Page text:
Wentworth Woodhouse – Going for Gold
October 12, 2021 | By Hirst-Conservation |
Architectural paint research can often seem to be the invisible specialism but it’s where a conservation project often begins.
In October 2020 Hirst Conservation were approached by architects Donald Insall Associates on behalf of the Wentworth Woodhouse Preservation Trust (WWPT) to undertake sampling of the clock dials and weathervane to the north pavilion of the mansion at Wentworth Woodhouse. The WWPT had been able to secure Historic England funding from the Culture Recovery Fund to add the north pavilion to the Phase II works of the mansion project that were nearing completion.
There are two clock dials to the pavilions, one facing the park and the other facing the house. The inspection of the north pavilion east (or park) facing clock revealed a lead substrate to the dial with the applied decoration now in a very poor condition with extensive paint delamination noted. Evidence of more significant paint archaeology was seen to recesses of the hands and the timber surround. There was an exciting moment when our senior architectural paint researcher Charlotte Owen and Woodhead Group site manager, Andy Stamford found evidence of gilding to the timber surround to the south facing dial.
Getting the samples back to the Hirst laboratory enabled assessment under stereo microscope in order to mount what was likely to reveal the most complete paint archaeology when polished and examined in greater detail. The results were interesting.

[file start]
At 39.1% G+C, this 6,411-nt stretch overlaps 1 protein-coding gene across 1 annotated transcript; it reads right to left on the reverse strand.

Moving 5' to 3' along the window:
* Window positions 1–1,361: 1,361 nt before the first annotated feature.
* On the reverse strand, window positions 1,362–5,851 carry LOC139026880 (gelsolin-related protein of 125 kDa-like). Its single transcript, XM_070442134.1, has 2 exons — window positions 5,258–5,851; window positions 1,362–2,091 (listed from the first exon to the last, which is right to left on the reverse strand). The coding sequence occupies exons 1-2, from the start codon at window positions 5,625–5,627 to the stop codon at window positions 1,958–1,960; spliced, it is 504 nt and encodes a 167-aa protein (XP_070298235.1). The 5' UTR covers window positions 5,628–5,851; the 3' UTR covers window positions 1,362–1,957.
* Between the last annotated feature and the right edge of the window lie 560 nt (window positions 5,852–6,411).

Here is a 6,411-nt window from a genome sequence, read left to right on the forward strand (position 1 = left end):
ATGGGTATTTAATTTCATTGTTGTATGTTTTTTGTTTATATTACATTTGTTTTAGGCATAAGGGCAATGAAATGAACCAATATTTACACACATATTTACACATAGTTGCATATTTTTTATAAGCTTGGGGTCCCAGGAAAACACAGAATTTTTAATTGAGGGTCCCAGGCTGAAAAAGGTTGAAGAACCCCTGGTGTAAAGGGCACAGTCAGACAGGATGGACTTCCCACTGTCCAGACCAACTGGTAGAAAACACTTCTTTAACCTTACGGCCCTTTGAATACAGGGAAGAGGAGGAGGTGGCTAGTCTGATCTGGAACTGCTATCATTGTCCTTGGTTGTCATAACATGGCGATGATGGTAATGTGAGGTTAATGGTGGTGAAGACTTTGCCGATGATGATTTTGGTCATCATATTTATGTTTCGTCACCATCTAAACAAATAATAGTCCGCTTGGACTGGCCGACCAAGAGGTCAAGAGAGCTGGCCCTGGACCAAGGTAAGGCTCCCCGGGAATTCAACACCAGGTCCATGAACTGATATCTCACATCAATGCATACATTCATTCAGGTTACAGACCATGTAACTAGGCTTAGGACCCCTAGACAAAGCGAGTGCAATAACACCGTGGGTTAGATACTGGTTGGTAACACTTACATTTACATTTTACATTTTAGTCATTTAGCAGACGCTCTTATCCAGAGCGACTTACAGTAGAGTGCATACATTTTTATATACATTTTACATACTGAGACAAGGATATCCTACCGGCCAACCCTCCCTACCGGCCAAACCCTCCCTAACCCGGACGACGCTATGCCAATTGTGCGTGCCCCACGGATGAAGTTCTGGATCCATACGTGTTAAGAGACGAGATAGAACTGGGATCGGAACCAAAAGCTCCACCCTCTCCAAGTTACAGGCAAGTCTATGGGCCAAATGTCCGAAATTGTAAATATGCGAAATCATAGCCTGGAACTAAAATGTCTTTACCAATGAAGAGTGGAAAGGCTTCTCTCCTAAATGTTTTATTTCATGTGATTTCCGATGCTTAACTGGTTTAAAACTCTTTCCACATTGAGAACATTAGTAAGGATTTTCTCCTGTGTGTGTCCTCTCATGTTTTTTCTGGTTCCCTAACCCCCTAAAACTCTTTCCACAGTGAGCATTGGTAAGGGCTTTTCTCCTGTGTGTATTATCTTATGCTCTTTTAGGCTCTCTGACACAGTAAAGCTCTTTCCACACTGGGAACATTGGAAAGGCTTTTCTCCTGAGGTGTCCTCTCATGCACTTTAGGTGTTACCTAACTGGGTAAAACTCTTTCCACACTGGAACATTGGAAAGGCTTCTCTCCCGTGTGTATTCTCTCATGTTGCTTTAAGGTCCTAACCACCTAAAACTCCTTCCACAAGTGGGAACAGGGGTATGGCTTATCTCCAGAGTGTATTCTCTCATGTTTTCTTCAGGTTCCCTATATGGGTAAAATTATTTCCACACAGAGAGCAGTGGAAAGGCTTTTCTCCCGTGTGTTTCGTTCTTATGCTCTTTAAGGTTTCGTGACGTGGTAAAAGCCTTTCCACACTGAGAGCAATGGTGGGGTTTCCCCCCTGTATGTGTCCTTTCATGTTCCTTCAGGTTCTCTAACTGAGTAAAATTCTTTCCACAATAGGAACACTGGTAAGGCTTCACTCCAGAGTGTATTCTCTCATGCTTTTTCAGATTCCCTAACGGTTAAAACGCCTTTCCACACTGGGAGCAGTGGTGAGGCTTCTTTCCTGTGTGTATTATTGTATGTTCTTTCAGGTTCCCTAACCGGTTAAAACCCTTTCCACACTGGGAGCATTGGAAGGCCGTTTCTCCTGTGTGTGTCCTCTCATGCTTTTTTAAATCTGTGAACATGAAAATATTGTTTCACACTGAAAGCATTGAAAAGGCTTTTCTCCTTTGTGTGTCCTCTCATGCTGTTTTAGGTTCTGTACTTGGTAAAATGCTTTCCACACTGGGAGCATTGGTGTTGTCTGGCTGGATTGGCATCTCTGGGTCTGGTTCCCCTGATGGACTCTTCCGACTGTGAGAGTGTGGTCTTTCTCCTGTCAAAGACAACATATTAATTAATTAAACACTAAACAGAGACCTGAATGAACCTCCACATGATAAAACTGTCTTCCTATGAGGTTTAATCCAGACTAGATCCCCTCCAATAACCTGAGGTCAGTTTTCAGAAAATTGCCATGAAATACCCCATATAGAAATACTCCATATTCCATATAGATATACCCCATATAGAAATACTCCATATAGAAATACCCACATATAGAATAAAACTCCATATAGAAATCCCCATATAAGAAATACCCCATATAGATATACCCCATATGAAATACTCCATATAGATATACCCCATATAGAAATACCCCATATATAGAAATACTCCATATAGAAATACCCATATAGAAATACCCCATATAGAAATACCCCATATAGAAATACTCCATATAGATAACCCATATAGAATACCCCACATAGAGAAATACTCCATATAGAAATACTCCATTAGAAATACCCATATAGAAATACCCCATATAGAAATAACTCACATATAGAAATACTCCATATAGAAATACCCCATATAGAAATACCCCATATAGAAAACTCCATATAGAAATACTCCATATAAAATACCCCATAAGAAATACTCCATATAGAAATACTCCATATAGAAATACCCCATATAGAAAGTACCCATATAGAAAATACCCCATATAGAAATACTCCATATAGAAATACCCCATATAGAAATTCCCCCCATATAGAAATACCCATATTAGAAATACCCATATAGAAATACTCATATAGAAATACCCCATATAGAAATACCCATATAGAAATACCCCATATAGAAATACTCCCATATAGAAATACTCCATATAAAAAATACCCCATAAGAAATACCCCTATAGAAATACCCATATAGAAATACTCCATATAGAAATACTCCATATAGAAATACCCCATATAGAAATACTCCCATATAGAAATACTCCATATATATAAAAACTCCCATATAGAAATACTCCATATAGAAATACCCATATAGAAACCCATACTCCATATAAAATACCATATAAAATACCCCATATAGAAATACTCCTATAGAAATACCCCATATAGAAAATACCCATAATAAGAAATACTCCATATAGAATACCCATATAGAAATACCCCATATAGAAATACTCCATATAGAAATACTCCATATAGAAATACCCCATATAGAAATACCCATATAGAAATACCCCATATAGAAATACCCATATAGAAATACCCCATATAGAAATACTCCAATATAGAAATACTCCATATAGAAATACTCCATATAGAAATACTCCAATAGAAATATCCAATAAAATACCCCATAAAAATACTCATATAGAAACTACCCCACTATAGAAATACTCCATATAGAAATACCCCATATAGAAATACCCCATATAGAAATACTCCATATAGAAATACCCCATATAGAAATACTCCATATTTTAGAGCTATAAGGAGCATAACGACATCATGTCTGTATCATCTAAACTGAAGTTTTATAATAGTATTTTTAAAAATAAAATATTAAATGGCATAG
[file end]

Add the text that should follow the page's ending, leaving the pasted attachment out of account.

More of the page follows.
The tiny samples taken from the hands revealed a number of schemes of gilding with the timber surround samples showing gold leaf applied over cream colour lead based oil paints (see above). The black that was seen until recently was only a later introduction.
Analysis of the samples from both clock dials show only later paint films indicating they had been stripped. This would most likely correspond to graffiti found on the masonry below one of the dials to indicate that gilding had taken place in 1958.
Analysis of samples from the weathervane held in storage revealed far more detail with repeated use of gold leaf applied over a blue paint film seen to a number of the samples. In the example shown below there is a clear repetition of the use of blue with the thinnest of gold leaf seen to a number of schemes. Gold leaf can be extremely difficult to uncover with mechanical exposure through overlying paint layers so cross-sectional analysis of decorative schemes is vital in recording paint stratigraphy.
Following analysis of the samples a return visit to site to undertake limited exposure of the schemes to the weathervane was completed. The restoration of the ironwork and clock dials has been informed by the paint research. Thanks to additional funding from the Goldsmiths’ Company Charity, the weathervane is now restored to its lofty position above the cupola of the north pavilion and a local horologist has generously donated his skills to restore the turret clock to working order.
When asked what architectural paint research is, we describe it as decorative surfaces archaeology. We are looking back through layers of history not just at colour but at paint media, special finishes such as gilding or glazes and extra detail such as the nature of dirt films. Understanding past interventions is also significant as it underpins the microscopic analysis. So little details such as noticing graffiti on masonry all help to build up the picture so that conservation can inform the restoration of our built heritage to ensure our buildings can be enjoyed for many more years to come.